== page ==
void setup() {




} // void setup() {

void loop() {
    asm volatile("nop");
} // void loop() {

The code for the R24Slave can also be found on my github repository.

As hinted above, I experienced some issues with the messages I received from the SPI interface during the first tries. While the master / slave example Nick posted in his Forum was working fine, the data coming from the RF24 transmissions was just not as expected. It took a few hours to find the reason: The main difference between both setups (in terms of how the SPI library was being used) was the transmission speed. Nevertheless, reducing the speed in the RF24 library did not work either. I then found out that the setting for the speed did not have any effect, since the definition, that was necessary for it, was not effective. This was due to the fact, that it was set before including the SPI library, which contained an important prerequisite for the definition. Long story short:

In RF24_config.h, move lines 28..30 below line 102 to look like this (I just commented the lines 28-30 out and copied them in between the #endif in line 102 and the #ifdef in line 104):

  #define _SPI SPI

// Lines 28 - 30 moved here, since it was not working above
// RF24_SPI_TRANSACTIONS is only defined AFTER including spi.h!
    #if defined SPI_HAS_TRANSACTION && !defined SPI_UART && !defined SOFTSPI
        #define RF24_SPI_TRANSACTIONS

    #define IF_SERIAL_DEBUG(x) ({x;})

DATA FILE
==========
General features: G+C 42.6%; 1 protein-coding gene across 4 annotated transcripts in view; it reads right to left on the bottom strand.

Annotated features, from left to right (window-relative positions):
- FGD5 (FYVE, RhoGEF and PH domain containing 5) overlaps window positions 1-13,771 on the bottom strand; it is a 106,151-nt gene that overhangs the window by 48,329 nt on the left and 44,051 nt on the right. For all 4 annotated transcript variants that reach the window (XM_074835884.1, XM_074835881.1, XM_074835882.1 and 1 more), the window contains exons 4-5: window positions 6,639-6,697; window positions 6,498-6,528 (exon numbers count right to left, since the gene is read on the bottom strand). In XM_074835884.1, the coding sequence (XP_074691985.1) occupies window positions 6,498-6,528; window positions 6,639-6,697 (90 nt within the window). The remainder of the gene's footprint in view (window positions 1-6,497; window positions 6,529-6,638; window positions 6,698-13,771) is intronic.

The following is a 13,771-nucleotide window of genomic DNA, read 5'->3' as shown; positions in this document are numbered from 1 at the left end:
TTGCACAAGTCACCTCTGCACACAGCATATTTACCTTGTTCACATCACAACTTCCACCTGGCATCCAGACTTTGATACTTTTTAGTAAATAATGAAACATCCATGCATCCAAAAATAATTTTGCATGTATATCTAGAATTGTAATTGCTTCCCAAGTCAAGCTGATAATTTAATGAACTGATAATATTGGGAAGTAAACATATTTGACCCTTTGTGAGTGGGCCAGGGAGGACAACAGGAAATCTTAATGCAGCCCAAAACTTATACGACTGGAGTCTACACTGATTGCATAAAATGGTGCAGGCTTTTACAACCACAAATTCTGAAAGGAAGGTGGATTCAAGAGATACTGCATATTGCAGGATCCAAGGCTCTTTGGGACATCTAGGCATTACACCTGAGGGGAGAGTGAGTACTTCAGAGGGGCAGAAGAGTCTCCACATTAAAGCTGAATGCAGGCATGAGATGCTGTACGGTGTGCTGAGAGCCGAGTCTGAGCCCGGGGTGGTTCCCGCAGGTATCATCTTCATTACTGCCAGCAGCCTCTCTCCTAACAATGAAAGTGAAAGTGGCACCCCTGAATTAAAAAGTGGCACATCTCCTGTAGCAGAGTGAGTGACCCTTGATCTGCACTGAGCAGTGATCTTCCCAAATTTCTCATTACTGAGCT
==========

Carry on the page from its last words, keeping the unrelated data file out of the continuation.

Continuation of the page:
Change RF24_SPI_SPEED in line 64 (or wherever it might end up after moving the lines mentioned above) to 5000000

// RF modules support 10 Mhz SPI bus speed
//  const uint32_t RF24_SPI_SPEED = 10000000;
  const uint32_t RF24_SPI_SPEED = 5000000;

The code for the RF24SPISpy running on the Arduino Mega can be found on my github repository.

If you let the SPISpy run on the Arduino Mega and start the RF24Slave on the Aruino Uno, the result using printBytes() should look like this:

32 12
36 95
6 255
38 39
6 255
6 255
6 255
38 7
6 255
80 115
61 0
60 0
39 112
37 76
0 255
32 14
0 255
32 14
37 60
6 255
38 7
6 255
33 0

Which is a great success!

More on the interpretation of the data in part 3 of this series.

Pitfalls of listening to SPI – Second Haystack

As mentioned before, the serial output is interfering quite a bit with collecting data and I received only scrambled messages or even lost them at the beginning. To roughly estimate the size of the second haystack: From starting up the RC (with the quadcopter already waiting) until the first pairing, the RC MCU sends about 3.100 commands to the transceiver, using about 6.400 bytes within about 1 second. The haystack might not be as big as the first one, and 51,2 kb/s might not be that fast (according to its product specification, the nRF24L01 could go as fast as 8 Mb/s on the SPI), but collecting the straws, sorting and making them visible at the same time caused a bit of scratching my head. The following two techniques helped in the end:

  • Ring of buffers (two dimensional ring buffer)